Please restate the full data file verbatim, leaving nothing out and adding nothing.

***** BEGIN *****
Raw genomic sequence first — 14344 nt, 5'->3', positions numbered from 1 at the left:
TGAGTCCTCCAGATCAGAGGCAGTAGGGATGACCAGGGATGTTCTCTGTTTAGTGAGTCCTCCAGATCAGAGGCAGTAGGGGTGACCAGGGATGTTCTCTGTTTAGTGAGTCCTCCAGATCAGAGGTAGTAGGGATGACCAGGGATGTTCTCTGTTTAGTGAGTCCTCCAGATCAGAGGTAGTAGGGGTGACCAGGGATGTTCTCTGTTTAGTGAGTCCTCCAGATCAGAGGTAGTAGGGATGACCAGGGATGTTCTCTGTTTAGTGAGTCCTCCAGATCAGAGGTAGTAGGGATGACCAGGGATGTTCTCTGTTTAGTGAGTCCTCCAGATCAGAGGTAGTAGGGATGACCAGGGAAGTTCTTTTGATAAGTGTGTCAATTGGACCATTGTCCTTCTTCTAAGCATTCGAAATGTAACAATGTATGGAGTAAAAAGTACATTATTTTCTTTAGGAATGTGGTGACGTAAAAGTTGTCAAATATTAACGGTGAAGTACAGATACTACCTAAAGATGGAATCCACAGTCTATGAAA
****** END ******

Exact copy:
Raw genomic sequence first — 14344 nt, 5'->3', positions numbered from 1 at the left:
TGAGTCCTCCAGATCAGAGGCAGTAGGGATGACCAGGGATGTTCTCTGTTTAGTGAGTCCTCCAGATCAGAGGCAGTAGGGGTGACCAGGGATGTTCTCTGTTTAGTGAGTCCTCCAGATCAGAGGTAGTAGGGATGACCAGGGATGTTCTCTGTTTAGTGAGTCCTCCAGATCAGAGGTAGTAGGGGTGACCAGGGATGTTCTCTGTTTAGTGAGTCCTCCAGATCAGAGGTAGTAGGGATGACCAGGGATGTTCTCTGTTTAGTGAGTCCTCCAGATCAGAGGTAGTAGGGATGACCAGGGATGTTCTCTGTTTAGTGAGTCCTCCAGATCAGAGGTAGTAGGGATGACCAGGGAAGTTCTTTTGATAAGTGTGTCAATTGGACCATTGTCCTTCTTCTAAGCATTCGAAATGTAACAATGTATGGAGTAAAAAGTACATTATTTTCTTTAGGAATGTGGTGACGTAAAAGTTGTCAAATATTAACGGTGAAGTACAGATACTACCTAAAGATGGAATCCACAGTCTATGAAA